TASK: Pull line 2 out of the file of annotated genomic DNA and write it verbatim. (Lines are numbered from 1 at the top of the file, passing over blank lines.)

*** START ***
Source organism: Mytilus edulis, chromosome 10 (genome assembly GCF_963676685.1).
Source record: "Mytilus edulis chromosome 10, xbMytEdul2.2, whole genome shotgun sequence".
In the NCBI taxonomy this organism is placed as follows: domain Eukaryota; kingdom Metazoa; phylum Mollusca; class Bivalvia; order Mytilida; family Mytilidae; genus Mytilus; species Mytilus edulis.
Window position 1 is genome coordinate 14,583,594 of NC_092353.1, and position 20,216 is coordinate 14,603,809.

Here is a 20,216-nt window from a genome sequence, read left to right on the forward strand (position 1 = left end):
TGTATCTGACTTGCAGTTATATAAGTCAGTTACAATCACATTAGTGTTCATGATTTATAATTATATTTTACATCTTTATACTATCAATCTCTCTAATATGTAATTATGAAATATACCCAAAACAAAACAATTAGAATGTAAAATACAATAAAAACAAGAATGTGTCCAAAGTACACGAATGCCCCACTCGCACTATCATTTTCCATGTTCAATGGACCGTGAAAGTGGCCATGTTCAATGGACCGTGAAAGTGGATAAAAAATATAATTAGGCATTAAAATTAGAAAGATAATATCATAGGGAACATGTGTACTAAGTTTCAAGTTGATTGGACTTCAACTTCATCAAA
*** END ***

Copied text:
Source record: "Mytilus edulis chromosome 10, xbMytEdul2.2, whole genome shotgun sequence".